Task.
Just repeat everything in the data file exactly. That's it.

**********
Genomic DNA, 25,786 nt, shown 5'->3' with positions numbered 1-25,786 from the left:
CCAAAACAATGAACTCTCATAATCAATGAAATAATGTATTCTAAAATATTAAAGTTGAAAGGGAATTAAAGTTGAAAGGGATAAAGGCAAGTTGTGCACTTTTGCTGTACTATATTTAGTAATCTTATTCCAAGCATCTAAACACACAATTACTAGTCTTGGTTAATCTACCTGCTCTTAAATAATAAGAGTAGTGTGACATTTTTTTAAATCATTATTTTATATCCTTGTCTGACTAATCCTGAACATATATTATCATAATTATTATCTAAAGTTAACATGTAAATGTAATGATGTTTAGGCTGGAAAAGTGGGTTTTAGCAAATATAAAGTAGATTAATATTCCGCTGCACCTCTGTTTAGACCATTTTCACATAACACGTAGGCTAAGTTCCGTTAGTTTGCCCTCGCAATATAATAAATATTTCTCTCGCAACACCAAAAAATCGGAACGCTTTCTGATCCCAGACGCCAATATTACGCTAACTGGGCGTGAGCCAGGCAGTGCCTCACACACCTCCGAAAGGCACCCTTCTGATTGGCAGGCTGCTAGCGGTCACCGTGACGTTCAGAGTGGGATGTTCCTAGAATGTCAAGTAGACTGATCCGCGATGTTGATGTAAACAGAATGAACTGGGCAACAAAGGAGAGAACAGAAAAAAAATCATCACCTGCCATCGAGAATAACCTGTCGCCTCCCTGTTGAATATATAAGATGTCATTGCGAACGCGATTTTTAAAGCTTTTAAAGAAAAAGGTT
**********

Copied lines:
Genomic DNA, 25,786 nt, shown 5'->3' with positions numbered 1-25,786 from the left:
CCAAAACAATGAACTCTCATAATCAATGAAATAATGTATTCTAAAATATTAAAGTTGAAAGGGAATTAAAGTTGAAAGGGATAAAGGCAAGTTGTGCACTTTTGCTGTACTATATTTAGTAATCTTATTCCAAGCATCTAAACACACAATTACTAGTCTTGGTTAATCTACCTGCTCTTAAATAATAAGAGTAGTGTGACATTTTTTTAAATCATTATTTTATATCCTTGTCTGACTAATCCTGAACATATATTATCATAATTATTATCTAAAGTTAACATGTAAATGTAATGATGTTTAGGCTGGAAAAGTGGGTTTTAGCAAATATAAAGTAGATTAATATTCCGCTGCACCTCTGTTTAGACCATTTTCACATAACACGTAGGCTAAGTTCCGTTAGTTTGCCCTCGCAATATAATAAATATTTCTCTCGCAACACCAAAAAATCGGAACGCTTTCTGATCCCAGACGCCAATATTACGCTAACTGGGCGTGAGCCAGGCAGTGCCTCACACACCTCCGAAAGGCACCCTTCTGATTGGCAGGCTGCTAGCGGTCACCGTGACGTTCAGAGTGGGATGTTCCTAGAATGTCAAGTAGACTGATCCGCGATGTTGATGTAAACAGAATGAACTGGGCAACAAAGGAGAGAACAGAAAAAAAATCATCACCTGCCATCGAGAATAACCTGTCGCCTCCCTGTTGAATATATAAGATGTCATTGCGAACGCGATTTTTAAAGCTTTTAAAGAAAAAGGTT